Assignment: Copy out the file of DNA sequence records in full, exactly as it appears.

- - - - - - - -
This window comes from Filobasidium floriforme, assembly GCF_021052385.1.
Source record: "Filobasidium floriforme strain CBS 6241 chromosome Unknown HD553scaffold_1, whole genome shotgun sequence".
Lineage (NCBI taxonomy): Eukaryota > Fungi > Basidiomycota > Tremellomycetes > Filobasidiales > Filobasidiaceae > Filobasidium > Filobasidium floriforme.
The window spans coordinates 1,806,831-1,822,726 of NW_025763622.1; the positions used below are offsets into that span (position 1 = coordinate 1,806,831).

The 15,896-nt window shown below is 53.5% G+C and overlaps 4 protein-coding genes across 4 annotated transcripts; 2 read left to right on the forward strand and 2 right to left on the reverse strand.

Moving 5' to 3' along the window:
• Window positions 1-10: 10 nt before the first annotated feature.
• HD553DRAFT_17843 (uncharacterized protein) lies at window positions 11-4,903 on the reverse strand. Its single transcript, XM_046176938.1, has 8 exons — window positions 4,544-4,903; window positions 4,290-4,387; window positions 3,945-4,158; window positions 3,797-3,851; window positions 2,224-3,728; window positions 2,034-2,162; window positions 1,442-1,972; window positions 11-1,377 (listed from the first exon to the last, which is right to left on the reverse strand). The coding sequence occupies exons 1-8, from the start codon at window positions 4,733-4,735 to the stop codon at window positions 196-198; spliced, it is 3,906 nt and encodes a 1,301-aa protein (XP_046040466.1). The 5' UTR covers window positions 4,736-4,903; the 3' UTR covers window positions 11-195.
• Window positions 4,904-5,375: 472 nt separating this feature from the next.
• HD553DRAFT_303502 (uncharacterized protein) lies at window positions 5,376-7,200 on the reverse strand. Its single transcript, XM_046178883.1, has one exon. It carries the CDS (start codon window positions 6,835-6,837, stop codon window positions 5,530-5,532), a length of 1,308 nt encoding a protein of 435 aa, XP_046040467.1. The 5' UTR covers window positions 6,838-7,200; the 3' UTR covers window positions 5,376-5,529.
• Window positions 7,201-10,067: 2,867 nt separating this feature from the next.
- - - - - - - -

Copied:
This window comes from Filobasidium floriforme, assembly GCF_021052385.1.
Source record: "Filobasidium floriforme strain CBS 6241 chromosome Unknown HD553scaffold_1, whole genome shotgun sequence".
Lineage (NCBI taxonomy): Eukaryota > Fungi > Basidiomycota > Tremellomycetes > Filobasidiales > Filobasidiaceae > Filobasidium > Filobasidium floriforme.
The window spans coordinates 1,806,831-1,822,726 of NW_025763622.1; the positions used below are offsets into that span (position 1 = coordinate 1,806,831).

The 15,896-nt window shown below is 53.5% G+C and overlaps 4 protein-coding genes across 4 annotated transcripts; 2 read left to right on the forward strand and 2 right to left on the reverse strand.

Moving 5' to 3' along the window:
• Window positions 1-10: 10 nt before the first annotated feature.
• HD553DRAFT_17843 (uncharacterized protein) lies at window positions 11-4,903 on the reverse strand. Its single transcript, XM_046176938.1, has 8 exons — window positions 4,544-4,903; window positions 4,290-4,387; window positions 3,945-4,158; window positions 3,797-3,851; window positions 2,224-3,728; window positions 2,034-2,162; window positions 1,442-1,972; window positions 11-1,377 (listed from the first exon to the last, which is right to left on the reverse strand). The coding sequence occupies exons 1-8, from the start codon at window positions 4,733-4,735 to the stop codon at window positions 196-198; spliced, it is 3,906 nt and encodes a 1,301-aa protein (XP_046040466.1). The 5' UTR covers window positions 4,736-4,903; the 3' UTR covers window positions 11-195.
• Window positions 4,904-5,375: 472 nt separating this feature from the next.
• HD553DRAFT_303502 (uncharacterized protein) lies at window positions 5,376-7,200 on the reverse strand. Its single transcript, XM_046178883.1, has one exon. It carries the CDS (start codon window positions 6,835-6,837, stop codon window positions 5,530-5,532), a length of 1,308 nt encoding a protein of 435 aa, XP_046040467.1. The 5' UTR covers window positions 6,838-7,200; the 3' UTR covers window positions 5,376-5,529.
• Window positions 7,201-10,067: 2,867 nt separating this feature from the next.